Kurd Protest: People who seek their own nation

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The Independent Online
Who are the Kurds?

The lands of the Kurds straddle Turkey, Iran and Iraq, an area of about 200,000 square miles. More than half of the 25 million population live in Turkey. Over 6 million live in Iran and 4.2 million in northern Iraq.

What is their claim to a state?

They are the only big nation denied its own state after the collapse of the Ottoman Empire in the First World War.

So what are there chances of getting one?

Very slim. The one thing Iran, Iraq and Turkey agree on is that the Kurds must never win independence. Their best chance seemed to be in Iraq after the Gulf War, when the Western allies set up a "safe haven" in the north. But internal splits wrecked this and enabled Saddam Hussein to regain control.

So who are the PKK?

These are the militants among the Turkish-based Kurds, as opposed to the two Iraqi-based Kurdish parties, led by Jalal Talabani and Massoud Brazan.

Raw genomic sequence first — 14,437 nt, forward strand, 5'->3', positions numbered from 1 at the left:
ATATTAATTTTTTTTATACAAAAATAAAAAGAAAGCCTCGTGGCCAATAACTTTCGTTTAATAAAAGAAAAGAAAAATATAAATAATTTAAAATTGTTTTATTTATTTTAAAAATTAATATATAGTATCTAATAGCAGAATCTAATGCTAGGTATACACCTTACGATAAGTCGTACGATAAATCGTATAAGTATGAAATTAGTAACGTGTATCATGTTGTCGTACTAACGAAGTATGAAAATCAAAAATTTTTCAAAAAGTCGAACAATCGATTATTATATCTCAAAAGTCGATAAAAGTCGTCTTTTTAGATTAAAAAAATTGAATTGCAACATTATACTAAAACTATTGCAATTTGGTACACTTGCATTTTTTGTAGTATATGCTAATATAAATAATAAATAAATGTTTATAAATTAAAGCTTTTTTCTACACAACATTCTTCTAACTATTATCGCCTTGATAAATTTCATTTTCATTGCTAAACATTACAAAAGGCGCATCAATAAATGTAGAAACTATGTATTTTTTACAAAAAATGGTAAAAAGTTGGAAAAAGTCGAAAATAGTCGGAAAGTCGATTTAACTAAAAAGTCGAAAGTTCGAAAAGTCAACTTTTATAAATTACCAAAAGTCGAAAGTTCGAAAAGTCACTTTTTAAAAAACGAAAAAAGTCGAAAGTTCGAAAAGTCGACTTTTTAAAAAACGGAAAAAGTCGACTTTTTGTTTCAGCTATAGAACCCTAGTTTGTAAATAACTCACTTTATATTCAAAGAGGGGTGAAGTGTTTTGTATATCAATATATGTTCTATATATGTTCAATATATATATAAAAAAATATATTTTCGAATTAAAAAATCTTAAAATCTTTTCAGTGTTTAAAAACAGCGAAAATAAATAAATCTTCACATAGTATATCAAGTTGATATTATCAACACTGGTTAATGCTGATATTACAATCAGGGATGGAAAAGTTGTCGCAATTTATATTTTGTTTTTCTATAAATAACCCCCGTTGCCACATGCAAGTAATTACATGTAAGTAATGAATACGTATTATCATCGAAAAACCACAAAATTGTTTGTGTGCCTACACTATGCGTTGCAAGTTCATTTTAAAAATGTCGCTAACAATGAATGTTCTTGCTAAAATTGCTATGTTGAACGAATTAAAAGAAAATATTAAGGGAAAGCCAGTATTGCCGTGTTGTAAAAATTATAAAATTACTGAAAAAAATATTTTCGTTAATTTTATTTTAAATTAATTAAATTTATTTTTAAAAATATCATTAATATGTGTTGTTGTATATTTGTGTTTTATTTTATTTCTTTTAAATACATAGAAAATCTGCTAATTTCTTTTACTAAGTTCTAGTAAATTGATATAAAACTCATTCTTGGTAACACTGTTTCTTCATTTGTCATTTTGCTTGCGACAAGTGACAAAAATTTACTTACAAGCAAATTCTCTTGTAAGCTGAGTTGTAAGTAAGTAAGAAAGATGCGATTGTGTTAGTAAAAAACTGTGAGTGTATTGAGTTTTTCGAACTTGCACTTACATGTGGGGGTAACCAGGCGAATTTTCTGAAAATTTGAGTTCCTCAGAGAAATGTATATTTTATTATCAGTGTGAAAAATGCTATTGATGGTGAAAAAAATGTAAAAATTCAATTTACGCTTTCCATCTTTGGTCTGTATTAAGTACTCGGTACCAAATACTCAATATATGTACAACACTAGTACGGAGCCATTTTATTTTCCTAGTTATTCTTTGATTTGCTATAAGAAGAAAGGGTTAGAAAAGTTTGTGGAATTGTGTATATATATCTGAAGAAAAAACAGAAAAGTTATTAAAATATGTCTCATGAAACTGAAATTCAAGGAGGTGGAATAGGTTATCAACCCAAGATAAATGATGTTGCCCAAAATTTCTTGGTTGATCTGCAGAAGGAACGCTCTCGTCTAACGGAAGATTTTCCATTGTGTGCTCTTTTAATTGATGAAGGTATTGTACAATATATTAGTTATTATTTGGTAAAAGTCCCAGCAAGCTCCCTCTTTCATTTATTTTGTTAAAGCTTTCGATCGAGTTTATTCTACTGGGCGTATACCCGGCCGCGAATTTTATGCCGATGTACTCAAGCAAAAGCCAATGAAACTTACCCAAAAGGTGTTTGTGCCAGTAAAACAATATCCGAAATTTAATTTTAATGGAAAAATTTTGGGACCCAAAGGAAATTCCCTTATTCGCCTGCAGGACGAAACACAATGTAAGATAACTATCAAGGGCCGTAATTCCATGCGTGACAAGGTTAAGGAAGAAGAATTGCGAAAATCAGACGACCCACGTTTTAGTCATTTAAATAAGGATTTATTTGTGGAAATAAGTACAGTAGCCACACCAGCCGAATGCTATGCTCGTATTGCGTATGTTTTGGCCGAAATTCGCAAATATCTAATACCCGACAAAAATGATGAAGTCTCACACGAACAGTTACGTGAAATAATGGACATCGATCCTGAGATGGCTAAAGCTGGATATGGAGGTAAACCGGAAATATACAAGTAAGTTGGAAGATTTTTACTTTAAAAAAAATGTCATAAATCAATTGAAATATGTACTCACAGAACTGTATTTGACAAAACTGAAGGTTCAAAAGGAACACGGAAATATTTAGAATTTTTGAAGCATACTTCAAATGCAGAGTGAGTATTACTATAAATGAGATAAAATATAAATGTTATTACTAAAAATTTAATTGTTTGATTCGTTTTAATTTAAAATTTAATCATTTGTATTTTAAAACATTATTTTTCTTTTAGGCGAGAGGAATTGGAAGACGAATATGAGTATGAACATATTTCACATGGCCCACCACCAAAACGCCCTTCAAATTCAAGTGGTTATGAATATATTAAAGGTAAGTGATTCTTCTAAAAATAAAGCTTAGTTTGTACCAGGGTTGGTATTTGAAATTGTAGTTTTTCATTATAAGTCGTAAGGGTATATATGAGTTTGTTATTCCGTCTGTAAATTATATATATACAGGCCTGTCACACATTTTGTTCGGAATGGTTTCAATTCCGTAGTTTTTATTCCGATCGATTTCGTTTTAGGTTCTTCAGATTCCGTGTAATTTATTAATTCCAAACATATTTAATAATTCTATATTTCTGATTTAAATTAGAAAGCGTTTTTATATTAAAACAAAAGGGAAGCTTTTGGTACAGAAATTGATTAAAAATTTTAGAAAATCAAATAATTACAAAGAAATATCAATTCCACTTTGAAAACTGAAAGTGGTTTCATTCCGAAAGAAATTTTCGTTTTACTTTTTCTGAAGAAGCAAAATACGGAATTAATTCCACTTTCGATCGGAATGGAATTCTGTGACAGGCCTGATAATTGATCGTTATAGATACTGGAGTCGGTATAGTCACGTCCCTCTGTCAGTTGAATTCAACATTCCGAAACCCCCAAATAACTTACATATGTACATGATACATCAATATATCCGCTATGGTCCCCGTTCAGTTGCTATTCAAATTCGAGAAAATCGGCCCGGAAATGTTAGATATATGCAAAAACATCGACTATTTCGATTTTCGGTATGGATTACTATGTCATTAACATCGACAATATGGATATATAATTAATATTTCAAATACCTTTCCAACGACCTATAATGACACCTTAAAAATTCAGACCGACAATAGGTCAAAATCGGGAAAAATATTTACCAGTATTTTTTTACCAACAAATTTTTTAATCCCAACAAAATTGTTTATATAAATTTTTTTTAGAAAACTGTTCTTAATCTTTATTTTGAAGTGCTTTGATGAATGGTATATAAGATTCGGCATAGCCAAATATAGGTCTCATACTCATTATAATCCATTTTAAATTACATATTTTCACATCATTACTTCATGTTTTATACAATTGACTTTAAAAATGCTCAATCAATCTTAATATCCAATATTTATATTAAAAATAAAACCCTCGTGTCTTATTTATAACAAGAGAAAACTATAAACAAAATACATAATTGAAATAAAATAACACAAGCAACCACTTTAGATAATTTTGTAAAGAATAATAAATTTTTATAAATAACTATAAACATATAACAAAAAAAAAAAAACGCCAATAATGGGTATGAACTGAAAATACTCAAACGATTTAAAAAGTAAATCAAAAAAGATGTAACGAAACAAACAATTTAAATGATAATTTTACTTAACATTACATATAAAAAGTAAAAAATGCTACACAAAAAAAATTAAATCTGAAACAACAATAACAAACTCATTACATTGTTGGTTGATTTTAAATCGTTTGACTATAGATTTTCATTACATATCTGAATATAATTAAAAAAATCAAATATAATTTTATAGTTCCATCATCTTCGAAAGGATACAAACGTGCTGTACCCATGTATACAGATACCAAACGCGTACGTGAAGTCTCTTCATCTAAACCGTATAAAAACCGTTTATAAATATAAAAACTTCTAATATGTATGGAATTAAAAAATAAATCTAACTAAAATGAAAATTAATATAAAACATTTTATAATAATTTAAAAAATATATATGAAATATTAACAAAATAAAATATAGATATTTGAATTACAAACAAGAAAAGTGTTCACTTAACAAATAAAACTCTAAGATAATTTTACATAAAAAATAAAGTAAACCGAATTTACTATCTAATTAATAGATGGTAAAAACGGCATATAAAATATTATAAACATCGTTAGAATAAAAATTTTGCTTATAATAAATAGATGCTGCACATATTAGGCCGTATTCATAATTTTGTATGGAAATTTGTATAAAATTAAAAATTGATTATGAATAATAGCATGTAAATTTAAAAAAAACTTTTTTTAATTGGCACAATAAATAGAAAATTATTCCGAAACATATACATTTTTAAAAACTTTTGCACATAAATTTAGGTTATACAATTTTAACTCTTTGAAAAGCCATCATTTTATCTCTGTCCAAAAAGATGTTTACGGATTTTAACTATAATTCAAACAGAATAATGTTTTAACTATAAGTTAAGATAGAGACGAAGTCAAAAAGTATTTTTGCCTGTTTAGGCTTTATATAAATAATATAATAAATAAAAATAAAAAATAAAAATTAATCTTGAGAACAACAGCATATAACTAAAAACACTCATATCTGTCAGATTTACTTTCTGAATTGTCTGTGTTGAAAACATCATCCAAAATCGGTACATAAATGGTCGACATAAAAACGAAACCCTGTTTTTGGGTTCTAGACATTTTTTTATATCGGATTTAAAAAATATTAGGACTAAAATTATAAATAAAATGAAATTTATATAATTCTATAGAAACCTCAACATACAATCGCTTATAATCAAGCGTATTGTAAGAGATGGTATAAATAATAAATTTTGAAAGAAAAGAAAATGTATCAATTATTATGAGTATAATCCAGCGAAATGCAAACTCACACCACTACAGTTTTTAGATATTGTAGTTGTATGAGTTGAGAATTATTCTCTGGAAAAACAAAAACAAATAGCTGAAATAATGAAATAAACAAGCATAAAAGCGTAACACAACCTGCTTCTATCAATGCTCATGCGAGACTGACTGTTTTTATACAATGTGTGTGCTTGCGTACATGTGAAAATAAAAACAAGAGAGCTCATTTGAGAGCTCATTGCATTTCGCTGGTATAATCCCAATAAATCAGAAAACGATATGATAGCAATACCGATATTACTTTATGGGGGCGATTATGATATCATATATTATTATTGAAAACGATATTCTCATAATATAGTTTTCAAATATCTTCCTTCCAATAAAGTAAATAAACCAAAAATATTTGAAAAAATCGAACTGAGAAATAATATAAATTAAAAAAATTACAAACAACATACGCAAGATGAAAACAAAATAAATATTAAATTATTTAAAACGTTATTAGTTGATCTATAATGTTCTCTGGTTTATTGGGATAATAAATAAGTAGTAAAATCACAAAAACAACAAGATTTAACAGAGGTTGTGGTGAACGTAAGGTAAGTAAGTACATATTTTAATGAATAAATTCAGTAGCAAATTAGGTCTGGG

What do they stand for?

PKK is short for Kurdish Workers' Party. They are led by Marxist Leninist commanders, but are basically nationalists who feel excluded by the Turkish state. They want independence in the south-east corner of Turkey.

When did they start fighting in Turkey?

In the mid-Eighties. In the early 1990s they took control of a lot of territory. More recently the Turks have rolled in more troops and bolstered their position. As a result, the PKK has become more desperate.

How have the Turks behaved towards the Kurds?

Abominably, according to Amnesty International and Human Rights Watch. The Turkish military rules the Kurdish areas with an iron fist, razing entire villages and deporting people en masse.

Where has Mr Ocalan been all this time?

Mostly directing affairs from abroad. After founding the PKK in 1978 he fled Turkey in 1980 and lived mainly in Syria. After being kicked out last year he went to Italy, but it wouldn't grant him asylum.

Is he going to get a fair trial?

Turkey will be under enormous international pressure to allow one. But he faces a long list of charges for practising terrorism, which carry the death penalty.

So is PLO-style terrorism about to engulf Europe?

Possibly. With no hope of winning the war against Turkey and its leader facing execution, the PKK may resort to desperate measures. There are tens of thousands of disaffected Kurds in Europe who may now turn to the PKK.

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